Meet Harriet Brown

This year for International Women’s Day, we wanted to highlight the well-deserved attention women’s sport has gained this past year.

2023 saw Australian female athletes make their mark, with our National Cricket Team, The Ashes, kicking off the year taking 1st in the T20 World Cup; The Diamonds, Australia’s national netball team went on to take the World Cup Title in August; and following suit with the most watched televised program in history, we saw our beloved Matilda’s win the heart of our nation in the FIFA Women’s World Cup semi-final. The impact these athletes have had extends beyond just young girls, resonating with all Australian youth, establishing a benchmark for the future of women’s sports. 

woman on beach with sunscreen

To honour the incredible careers we see in female athletes across Australia, we sat down with #TeamFeelGood Ambassador, Harriet Brown, to tell us about her amazing career as a World Champion Iron-woman and 2 x winner of the Nutri-Grain IronWoman Series. 

    When did you first dream of becoming an Iron-woman and how did you get started?

    I first started surf lifesaving as a ‘nipper’ when I was 9 years old at Ocean Grove SLSC. I fell in love with the sport straight away, but I didn’t ever think that it was possible for me to become a professional ironwoman. I just loved being in the surf, competing and hanging out with my friends. It wasn’t until I finished school that I decided to move to the warmer weather and stronger surf clubs on the Gold Coast. I moved up to study and train, and chase my dream of becoming an ironwoman.

    Any moments in your career that had a profound impact on you?

    When I was 20 I competed in the Coolangatta Gold, an endurance ironwoman event on the Gold Coast. At the end of the race I ended up collapsing and needed a drip. Since that race I have always thought that my body wasn’t cut out for endurance events. So, I didn’t sign up to any since from that day until I was 26 and was selected as a late call up to the Australian paddleboard and SUP team to compete in Fiji. I said yes, of course, because it sounded like an epic adventure. Whilst in Fiji I competed in a 20km paddleboard race. It was hardly a long endurance event but I surprised myself by feeling pretty good, winning the 2 hour race. That inspired me to sign up to the Molokai to Oahu paddleboard world championships in Hawaii, a 54km race across the Kaiwi channel. I was the most nervous I have ever been before that first crossing and I was so worried I wouldn’t make the distance. When I finished (in record time) it was an incredible feeling. Not just because I won, but mostly because I achieved something I didn’t think was possible for me.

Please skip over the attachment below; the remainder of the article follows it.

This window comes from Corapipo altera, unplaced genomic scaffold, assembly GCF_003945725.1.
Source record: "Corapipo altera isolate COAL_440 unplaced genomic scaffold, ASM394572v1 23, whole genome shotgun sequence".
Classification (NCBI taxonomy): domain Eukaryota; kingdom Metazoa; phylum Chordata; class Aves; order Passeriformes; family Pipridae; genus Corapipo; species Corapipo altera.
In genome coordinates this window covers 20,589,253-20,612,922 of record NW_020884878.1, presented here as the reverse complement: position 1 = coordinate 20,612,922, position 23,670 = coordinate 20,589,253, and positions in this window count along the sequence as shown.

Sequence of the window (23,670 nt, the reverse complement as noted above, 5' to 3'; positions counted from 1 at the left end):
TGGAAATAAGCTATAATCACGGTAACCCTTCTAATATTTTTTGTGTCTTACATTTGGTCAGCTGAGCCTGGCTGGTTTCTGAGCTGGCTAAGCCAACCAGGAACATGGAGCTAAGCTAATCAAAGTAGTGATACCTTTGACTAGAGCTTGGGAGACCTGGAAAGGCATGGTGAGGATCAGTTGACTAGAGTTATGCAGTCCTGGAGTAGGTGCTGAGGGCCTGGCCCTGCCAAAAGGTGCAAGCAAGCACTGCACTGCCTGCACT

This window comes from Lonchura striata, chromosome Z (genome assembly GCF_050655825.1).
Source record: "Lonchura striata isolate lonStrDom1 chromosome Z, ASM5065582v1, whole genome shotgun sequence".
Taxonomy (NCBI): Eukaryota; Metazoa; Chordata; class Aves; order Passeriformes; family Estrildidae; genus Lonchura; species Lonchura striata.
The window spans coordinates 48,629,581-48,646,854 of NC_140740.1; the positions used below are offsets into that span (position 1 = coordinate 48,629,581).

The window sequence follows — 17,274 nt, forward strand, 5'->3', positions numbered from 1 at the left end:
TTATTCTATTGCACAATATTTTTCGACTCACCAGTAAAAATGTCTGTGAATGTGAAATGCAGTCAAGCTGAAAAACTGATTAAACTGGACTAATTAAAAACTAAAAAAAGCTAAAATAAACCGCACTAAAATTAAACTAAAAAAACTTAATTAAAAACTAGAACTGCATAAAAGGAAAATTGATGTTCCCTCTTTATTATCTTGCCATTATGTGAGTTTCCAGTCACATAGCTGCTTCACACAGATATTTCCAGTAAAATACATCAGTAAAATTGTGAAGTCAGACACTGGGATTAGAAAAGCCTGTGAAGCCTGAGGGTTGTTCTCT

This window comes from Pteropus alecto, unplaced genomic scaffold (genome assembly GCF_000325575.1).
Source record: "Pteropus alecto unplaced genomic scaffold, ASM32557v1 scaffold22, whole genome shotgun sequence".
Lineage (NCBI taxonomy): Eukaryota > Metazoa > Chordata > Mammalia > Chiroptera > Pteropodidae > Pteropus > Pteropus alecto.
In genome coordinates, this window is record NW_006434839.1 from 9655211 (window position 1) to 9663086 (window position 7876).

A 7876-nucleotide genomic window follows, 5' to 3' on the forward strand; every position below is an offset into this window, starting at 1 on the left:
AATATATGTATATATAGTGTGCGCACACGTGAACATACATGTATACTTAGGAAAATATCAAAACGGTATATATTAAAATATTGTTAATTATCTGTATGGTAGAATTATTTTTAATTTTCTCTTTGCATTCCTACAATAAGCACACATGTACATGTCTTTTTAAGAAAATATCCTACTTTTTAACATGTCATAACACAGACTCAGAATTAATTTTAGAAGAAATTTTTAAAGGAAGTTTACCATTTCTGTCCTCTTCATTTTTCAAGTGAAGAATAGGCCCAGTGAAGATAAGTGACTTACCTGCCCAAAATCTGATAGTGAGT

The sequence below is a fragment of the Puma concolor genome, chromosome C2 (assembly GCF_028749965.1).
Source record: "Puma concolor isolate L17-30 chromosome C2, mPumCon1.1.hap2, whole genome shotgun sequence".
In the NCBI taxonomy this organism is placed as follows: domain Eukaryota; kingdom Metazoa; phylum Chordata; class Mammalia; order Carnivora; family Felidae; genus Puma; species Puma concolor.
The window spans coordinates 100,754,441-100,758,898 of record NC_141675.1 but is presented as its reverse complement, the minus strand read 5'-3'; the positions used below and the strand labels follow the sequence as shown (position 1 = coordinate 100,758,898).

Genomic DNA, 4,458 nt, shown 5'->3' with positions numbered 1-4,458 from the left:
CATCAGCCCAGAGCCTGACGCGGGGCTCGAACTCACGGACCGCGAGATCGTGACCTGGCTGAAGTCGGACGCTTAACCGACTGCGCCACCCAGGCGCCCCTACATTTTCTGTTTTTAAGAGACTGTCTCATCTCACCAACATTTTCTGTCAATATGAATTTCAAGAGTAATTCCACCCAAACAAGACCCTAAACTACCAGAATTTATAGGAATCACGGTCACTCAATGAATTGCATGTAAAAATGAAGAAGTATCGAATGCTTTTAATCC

I have since raced that race two more times and from it, created so many great memories and met so many wonderful people. If I still doubted my ability to do endurance events, I would never have those beautiful experiences and realised my human potential.

    Sometimes failure can teach us so much, can you tell us about a time you faced a setback in your career and what you learned from it?

    I have had a few setbacks in my career and each of them has been a valuable lesson. In 2021 I injured my foot whilst competing in the Nutri-Grain ironwoman Series. I was devasted as it was a season ending injury. I sat in the hospital bed watching my friends compete in the Ironwoman series on TV when I found out I would need screws in my foot and two surgeries. I wasn’t about to walk for two months and it was a slow and tedious progression back to running. I struggled throughout this time as I wasn’t able to do what I loved. When I was slowly easing back into training, I was so far behind the squad that I wasn’t sure if I would be able to race well again. I started focusing on one day at a time, one small goal at a time and slowly I built myself back up. I was so focused on training and so grateful to be back. That next season I surprised myself and ended up winning the Ironwoman series title, something I am really proud of.

    You’ve recently announced your retirement, where to next?

    I’ve been competing at the highest level in the Ironwoman series for 15 years. I feel so lucky to have been able to live out my dream. I have raced at beautiful beaches, made some incredible friends, travelled the world, pushed my body to the limit and won and lost many races. However, after 15 years of training 14-16 times per week, it’s time to step back. I am not exactly sure what my next chapter will look like but I am excited to find out. I am getting married in May and I am looking forward to some sleep ins. One passion of mine that I am excited to pursue is Kamana Community. Fellow ironwoman, Lizzie Welborn, and I created Kamana to educate, inspire and build confidence in female athletes so they can reach their potential. We present workshops on topics that aren’t spoken enough about including; the menstrual cycle, body confidence, nutrition and performance mindset. I am excited to see where this can go when I am not so tired from training. I love being active, so no doubt I will continue to train and do some racing occasionally.

    Any advice for young women in sport?

    My advice to young women in sport is to dream big and work hard to achieve your dreams. It will be challenging at times, but keep consistent, keep turning up to training and be patient. And most importantly, enjoy what you do! Find a sport that brings you joy and you will have so much fun along the way.


    traveller sunscreen with carabiner

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